After commenting on Holmes's fixation on Adler, Watson, who is narrating the story, moves on to profiling Holmes himself, whom he describes as something of a loner and a workaholic; when he's not traveling around the world solving crimes, he likes to hole up at his home on Baker Street and bury himself in his books. He "loathes" society, Watson tells us—and frequently uses cocaine. Temperamentally, Holmes is extremely composed and unemotional; when Watson arrives to his house, he muses, Holmes "was glad, I think, to see me." His disposition reflects his world view, which is guided by logic and reasoning. He is all head, and very little heart (with exceptions)—and thus has little interest in small talk, niceties, or similar exchanges that don't have a utilitarian purpose. Accordingly, It's no wonder he's not very interested in social functions.

Before the king interrupts their meeting, Holmes explains to Watson his shortcomings in perception. "You see, but you do not observe," he tells Watson. "The distinction is clear." Holmes has trained himself to look at objects and people with fresh eyes and enormous concentration—even mundane things like the number of steps in his house (17, to be precise). This process has enabled him to wring clues out of everyday things most people overlook. He is such an astute clue-catcher because his reasoning depends on it; his deductions—and ultimately, conclusions—are only as good as his information. Thus his remarkable power of observation is a crucial tool for intelligence gathering.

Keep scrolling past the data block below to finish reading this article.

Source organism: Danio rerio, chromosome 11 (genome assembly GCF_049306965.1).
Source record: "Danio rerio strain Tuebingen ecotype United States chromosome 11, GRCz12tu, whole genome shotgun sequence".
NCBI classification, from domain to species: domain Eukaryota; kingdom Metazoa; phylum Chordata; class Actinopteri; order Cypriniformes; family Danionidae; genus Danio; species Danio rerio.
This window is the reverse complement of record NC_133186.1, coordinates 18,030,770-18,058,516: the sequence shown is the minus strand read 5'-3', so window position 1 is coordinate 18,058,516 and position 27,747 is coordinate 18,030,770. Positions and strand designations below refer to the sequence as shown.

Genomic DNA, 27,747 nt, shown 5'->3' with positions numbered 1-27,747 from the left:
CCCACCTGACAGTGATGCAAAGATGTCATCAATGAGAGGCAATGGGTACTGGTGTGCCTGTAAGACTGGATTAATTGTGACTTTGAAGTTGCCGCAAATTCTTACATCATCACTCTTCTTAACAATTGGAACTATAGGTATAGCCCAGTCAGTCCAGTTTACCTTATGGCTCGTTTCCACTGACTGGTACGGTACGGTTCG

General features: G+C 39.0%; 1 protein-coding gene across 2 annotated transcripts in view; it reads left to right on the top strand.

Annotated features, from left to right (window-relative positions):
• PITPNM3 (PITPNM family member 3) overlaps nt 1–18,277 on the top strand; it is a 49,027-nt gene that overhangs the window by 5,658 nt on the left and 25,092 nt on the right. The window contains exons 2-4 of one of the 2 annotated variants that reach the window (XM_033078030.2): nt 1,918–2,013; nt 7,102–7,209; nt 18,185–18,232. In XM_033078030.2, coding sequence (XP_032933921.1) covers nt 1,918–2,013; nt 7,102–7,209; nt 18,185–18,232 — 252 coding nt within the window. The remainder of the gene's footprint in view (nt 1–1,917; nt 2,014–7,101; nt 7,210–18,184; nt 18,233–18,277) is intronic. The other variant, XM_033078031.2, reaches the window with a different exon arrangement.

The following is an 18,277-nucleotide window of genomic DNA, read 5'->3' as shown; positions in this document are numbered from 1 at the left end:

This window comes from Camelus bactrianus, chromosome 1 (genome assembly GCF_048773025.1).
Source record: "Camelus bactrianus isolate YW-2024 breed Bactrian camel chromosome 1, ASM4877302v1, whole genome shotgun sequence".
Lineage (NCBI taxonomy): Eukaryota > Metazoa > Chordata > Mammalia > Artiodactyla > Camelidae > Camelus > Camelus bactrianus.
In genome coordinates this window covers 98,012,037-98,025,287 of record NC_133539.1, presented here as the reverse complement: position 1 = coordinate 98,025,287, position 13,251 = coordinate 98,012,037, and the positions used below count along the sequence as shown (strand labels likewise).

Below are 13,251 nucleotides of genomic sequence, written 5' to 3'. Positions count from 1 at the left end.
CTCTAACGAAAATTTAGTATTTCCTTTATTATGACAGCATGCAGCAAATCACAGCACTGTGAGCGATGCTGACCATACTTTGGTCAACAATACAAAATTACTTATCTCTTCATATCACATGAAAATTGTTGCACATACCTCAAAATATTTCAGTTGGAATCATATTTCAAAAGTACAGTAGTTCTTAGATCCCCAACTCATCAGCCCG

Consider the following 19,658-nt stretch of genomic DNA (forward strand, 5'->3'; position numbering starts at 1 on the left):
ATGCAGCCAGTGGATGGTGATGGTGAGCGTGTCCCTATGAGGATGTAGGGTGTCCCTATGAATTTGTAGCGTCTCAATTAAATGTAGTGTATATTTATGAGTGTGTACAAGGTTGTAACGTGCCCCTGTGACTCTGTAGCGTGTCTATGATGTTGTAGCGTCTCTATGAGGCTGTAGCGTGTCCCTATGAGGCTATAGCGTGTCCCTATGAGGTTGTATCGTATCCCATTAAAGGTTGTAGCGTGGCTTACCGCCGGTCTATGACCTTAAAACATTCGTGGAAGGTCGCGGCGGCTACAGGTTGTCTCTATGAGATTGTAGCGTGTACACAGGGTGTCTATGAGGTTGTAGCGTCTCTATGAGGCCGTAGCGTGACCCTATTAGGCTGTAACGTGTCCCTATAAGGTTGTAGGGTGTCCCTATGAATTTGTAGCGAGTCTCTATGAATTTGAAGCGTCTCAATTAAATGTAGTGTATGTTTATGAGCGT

Holmes's confident, if not superior, view of his abilities may explain his infatuation with Irene Adler. She not only outsmarted Sherlock Holmes, the renowned crime-solver and master of disguise, but she challenged his ideas—and surely, many readers' ideas—of what a woman is capable of. When Adler's servant greets Holmes by his name after the trio arrives at the Adler residence, the typically calm investigator gets a "questioning" and "rather startled" look on his face. Her cleverness, it seems, enchants him. (Likewise, the King of Bohemia grows even more enamored of her; "what a woman—oh, what a woman!" he exclaims after reading her letter.)

It's interesting that this story—the very first Sherlock Holmes tale Doyle published, no less—ends in failure. It may seem strange and even a little risky to introduce a new fictional character who fails, but this demonstrates Doyle's originality and, possibly, a subversion of reader expectations. Even great men aren't always great, Doyle seems to be telling the reader. Paradoxically, Holmes's very failure makes him a more sympathetic character.